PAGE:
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Depression - what is it?

 

Have you had the feeling for a long time that everything no longer makes sense? Have you been troubled for a long time? Have you recently lost your interest in hobbies and friends? Would you like to stay in bed all day long? Do you feel like you could cry all the time? All of these are conditions that can indicate a depression.

 

Depression is characterized primarily by a depressed, pessimistic mood and loss of interest and is often accompanied by a lack of motivation. In many cases, this leads to social withdrawal. Despite lack of energy, sufferers often have sleep disorders.  You may often suffer from loss of appetite and lose weight unintentionally. Problems of concentration and attention are often the result. Many sufferers lose confidence and are tormented by feelings of worthlessness. In particularly severe cases, depression can even result in suicidal thoughts and attempts.

 

All of these symptoms can occur for a short time in the course of life (e.g. after severe blows of fate). However, if they occur not only for a few days, but over a longer period of time, and if you feel you can no longer get yourself out of this crisis, it is important to get professional advice. There are many different forms of depression. It can be characterized by a single phase or by recurring episodes. For some people pessimistic mood even persists for years.

 

How is depression treated?

 

Depression is a serious medical condition

which means great suffering for those affected and their relatives if left untreated. However, it can be treated well. Depending on the severity of the disease, either psychotherapy or medical drug therapy in combination with psychotherapy is the treatment method of choice.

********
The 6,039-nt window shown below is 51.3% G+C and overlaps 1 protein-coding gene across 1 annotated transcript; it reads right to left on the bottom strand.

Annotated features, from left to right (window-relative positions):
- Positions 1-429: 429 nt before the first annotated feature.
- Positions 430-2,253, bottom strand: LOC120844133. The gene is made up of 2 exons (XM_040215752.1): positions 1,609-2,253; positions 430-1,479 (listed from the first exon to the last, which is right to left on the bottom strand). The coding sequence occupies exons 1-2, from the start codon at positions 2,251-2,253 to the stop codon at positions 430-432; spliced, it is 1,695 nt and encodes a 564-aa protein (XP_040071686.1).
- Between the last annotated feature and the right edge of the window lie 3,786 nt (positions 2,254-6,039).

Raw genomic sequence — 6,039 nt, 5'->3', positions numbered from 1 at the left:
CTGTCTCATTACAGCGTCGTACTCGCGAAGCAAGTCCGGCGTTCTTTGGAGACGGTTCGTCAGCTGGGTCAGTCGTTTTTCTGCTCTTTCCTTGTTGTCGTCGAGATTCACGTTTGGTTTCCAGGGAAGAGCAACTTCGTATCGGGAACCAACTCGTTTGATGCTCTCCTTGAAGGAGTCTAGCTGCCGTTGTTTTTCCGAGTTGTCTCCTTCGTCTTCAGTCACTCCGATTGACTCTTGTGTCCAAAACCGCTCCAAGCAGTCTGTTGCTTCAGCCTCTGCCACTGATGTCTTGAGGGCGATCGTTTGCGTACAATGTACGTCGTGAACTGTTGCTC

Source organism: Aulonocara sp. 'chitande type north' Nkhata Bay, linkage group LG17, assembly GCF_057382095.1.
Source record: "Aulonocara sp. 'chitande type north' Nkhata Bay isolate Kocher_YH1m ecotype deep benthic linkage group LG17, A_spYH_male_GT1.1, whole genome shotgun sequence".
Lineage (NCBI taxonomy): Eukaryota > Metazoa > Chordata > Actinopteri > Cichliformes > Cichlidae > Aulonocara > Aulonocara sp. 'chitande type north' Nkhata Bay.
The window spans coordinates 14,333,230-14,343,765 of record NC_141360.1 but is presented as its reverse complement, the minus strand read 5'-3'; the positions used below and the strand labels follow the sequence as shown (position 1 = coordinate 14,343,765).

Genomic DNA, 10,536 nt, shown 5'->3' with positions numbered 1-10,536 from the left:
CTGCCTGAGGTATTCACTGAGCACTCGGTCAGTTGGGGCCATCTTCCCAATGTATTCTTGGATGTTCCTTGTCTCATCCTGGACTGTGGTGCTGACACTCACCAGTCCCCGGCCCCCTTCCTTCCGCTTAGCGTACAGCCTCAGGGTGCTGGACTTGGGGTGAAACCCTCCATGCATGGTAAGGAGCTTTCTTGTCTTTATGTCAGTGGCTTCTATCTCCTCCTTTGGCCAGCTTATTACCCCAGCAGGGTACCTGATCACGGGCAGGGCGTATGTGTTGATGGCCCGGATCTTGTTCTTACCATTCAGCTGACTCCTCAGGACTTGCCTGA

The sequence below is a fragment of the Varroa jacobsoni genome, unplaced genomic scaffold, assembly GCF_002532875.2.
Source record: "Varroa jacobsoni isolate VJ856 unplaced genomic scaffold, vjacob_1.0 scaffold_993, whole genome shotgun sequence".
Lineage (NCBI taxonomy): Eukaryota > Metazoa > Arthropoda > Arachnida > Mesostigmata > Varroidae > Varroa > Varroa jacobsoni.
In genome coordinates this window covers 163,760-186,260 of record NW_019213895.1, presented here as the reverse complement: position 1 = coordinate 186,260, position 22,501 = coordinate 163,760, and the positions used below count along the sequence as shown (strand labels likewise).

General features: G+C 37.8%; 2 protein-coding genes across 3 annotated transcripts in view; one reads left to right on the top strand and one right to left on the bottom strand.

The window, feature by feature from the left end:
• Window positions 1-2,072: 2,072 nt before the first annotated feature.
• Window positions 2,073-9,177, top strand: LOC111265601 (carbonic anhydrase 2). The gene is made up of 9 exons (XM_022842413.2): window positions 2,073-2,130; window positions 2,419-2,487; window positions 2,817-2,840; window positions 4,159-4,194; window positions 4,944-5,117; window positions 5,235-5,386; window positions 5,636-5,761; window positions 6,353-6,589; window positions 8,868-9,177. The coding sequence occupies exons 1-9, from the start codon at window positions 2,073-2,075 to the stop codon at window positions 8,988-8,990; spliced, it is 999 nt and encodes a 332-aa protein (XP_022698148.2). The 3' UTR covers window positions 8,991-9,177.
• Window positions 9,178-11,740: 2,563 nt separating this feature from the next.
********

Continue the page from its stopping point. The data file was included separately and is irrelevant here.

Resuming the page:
An exclusively psychotherapeutic treatment of depression has proven itself especially for mild to moderate depression. There are different approaches to treating depression psychologically. At the beginning of therapy, it is important that the problem is explored and that you, as the person affected, are informed about the diagnosis and the disease.

Depending on the severity of your illness, one of the first steps is to get you used to regular activities that you used to enjoy. These can be "amusements" such as sports, walks or meeting friends, but also "duties" such as doing housework or gardening. Another step in treatment is dealing with old and current conflicts.

The aim is to explore the connection between these conflicts and depression. An important part of therapy is also strengthening your self-confidence. I will help you to (re-) discover your strengths and learn to accept the past and possibly free yourself from feelings of guilt. For many sufferers, grief processing after losses also plays a major role in therapy.